How To Lose A Guy In 10 Days
HOW TO LOSE A GUY IN 10 DAYS
USA 2003 : Daniel PETRIE : 116 mins
How to Lose a Guy in 10 Days starts so badly that ‘How to Lose an Audience in 10 Minutes’ would be a more appropriate title: exposition-heavy dialogue sets up the wildly contrived and convoluted premise, with bland, gauzy visuals and relentless perky muzak to let us know what we’re watching is supposed to be a light, bright romantic comedy. This does, against all expectations, eventually materialise – but quite a long way in, and only to vanish again all too suddenly.
Manhattan journalist Andie (Kate Hudson) pens a series of ‘How to.’ pieces for Composure, a very Cosmopolitan-ish magazine run by tart-tongued Lana (Bebe Nuewirth, slumming). Though ambitious and politically inclined (we see an article absurdly headlined ‘How to. bring peace to Tajikistan’), Andie is stuck in a creative rut of pieces on romance, fashion and health. Her latest wheeze, inspired by her unlucky-in-love gal-pal Michelle (Kathryn Hahn), involves deliberately sabotaging a romance to show her readers what not to do the next time they hook up with a man. Her chosen target is macho-but-sensitive advertising executive Ben (Matthew McConaughey), who just so happens to have staked a lucrative contract on his ability to make any available woman fall in love with him within ten days. Via the machinations of various minor characters, it’s Andie who’s selected as his ‘mark’.
This set-up is every bit as laborious, implausible and convoluted as it sounds. But it proves a pill that’s just about worth swallowing by the time Andie finally puts her ‘plan’ into action and starts behaving like the girlfriend from hell. Manifesting classic – and all-too-accurate – ‘clingy, needy, whiny’ traits, she fills his bachelor pad with cuddly toys, ruins his sacrosanct “boys’ night” poker game, disrupts his viewing of major sporting events and even purchases a small dog who proceeds to pee all over his pool table.
By this stage the script (by Kristen Buckley, Brian Regan and Igby Goes Down auteur Burr Steers, and based on a book by Michele Alexander and Jeannie Long) has finally built up some sitcom-ish but surprisingly effective comic momentum, with the leads settling into their roles and Hudson in particular having fun with what could have been, in lesser hands, a shrill caricature of female manipulativeness. Things are going so well for a time, in fact, that it’s easy to overlook the gauzy look, the jaunty muzak, the limitations of director Petrie (Miss Congeniality) and even the film’s relentless, crass product placement – however much Budweiser, Coca-Cola and the New York Knicks contributed to the film’s budget, it wasn’t enough.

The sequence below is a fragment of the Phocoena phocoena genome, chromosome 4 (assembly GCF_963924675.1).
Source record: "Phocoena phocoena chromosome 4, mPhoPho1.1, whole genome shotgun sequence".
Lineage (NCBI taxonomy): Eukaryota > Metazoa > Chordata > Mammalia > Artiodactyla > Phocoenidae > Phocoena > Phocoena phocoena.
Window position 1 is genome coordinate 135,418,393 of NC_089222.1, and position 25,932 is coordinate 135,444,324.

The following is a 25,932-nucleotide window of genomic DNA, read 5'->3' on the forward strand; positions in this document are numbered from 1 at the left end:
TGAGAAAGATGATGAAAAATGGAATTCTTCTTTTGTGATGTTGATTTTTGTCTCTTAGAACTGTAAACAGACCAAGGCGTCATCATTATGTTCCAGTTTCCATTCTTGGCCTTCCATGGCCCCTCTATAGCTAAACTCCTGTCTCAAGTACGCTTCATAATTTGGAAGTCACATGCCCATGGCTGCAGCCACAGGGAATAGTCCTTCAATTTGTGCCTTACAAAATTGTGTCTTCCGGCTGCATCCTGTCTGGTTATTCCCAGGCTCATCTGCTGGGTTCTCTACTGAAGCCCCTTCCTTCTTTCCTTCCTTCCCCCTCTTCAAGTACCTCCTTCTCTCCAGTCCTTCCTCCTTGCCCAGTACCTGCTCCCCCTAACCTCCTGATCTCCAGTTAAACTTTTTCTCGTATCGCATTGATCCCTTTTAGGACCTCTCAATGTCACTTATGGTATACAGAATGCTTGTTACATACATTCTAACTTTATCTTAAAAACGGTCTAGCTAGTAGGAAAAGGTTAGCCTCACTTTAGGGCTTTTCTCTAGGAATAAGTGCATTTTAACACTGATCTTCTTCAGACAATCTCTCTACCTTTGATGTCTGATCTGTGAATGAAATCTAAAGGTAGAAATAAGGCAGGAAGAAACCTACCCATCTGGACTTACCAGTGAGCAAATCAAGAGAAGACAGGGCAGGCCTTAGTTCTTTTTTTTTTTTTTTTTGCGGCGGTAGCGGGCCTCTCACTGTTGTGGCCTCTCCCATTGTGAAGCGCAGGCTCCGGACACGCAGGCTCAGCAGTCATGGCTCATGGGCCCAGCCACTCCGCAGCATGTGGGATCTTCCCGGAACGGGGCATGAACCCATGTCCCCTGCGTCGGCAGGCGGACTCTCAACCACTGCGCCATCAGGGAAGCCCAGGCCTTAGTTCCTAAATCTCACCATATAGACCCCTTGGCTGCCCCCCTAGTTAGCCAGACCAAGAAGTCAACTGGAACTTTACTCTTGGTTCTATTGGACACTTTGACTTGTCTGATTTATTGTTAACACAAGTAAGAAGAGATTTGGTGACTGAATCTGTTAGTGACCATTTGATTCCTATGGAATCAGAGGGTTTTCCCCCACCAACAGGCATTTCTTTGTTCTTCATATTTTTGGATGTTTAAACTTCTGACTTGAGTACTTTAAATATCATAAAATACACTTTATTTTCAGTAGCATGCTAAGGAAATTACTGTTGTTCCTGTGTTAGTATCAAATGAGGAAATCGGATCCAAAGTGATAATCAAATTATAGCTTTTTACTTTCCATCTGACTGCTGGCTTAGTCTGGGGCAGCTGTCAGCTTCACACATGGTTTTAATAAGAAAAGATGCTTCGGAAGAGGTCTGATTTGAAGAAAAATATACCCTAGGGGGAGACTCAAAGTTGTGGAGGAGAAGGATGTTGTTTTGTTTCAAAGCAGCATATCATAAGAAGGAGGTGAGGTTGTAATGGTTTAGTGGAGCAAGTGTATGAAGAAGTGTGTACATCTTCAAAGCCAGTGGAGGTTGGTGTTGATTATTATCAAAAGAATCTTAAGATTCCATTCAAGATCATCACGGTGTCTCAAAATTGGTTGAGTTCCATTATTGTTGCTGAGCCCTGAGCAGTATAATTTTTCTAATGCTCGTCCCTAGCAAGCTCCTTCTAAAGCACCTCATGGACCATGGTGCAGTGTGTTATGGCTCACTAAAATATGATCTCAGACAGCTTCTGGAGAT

But when Andie visits Ben’s family on Staten Island, the wheels abruptly fall off the wagon. We’re introduced to various colourful relatives (including Igby‘s Celia Weston as Ben’s raucous mother) and led to expect Meet The Parents-style shenanigans to unfold – or at least a bit of About Schmidt awkwardness. Instead, Andie abruptly abandons her plan as her feelings for Ben start to blossom: in short order, Petrie uses two sugary romantic songs on the soundtrack, and suddenly all the air and pep ebbs out of the movie. The ‘climax’ – at an opulent ball – is especially mechanical and awkward, with the lovebirds (who by now have been let in on each other’s schemes by those handy minor characters) tonelessly singing ‘You’re So Vain’ on stage accompanied by an understandably bewildered-looking Marvin Hamlisch (as himself.) Those early contrivances come back to haunt the movie in fairly devastating fashion, with a limp and predictable coda as Ben rushes to stop Andie as she leaves for a new job in Washington.
Not that American audiences seem to have mind these fairly glaring problems – the film exceeded all expectations by reaching the $100m milestone, propelling Hudson to the next level of stardom and confirming the promise she’d shown with her Oscar-nominated turn from Almost Famous. How to Lose a Guy in 10 Days is mainly of interest, however, for another off-screen factor – it’s easily the biggest hit in many years for legendary uber-producer Robert Evans (who co-produced with Christine Peters and Lynda Obst), now known to the wider public from the autobiography (and subsequent documentary film) The Kid Stays in the Picture. Could this innocuous bit of chick-flick fluff really be the movie that finally, finally sets up Evans to get his much-coveted Irving Thalberg award at the Oscars? Yes. Would Evans mind? No.
14th April, 2003
(seen same day, Warner Village, Newcastle)
by Neil Young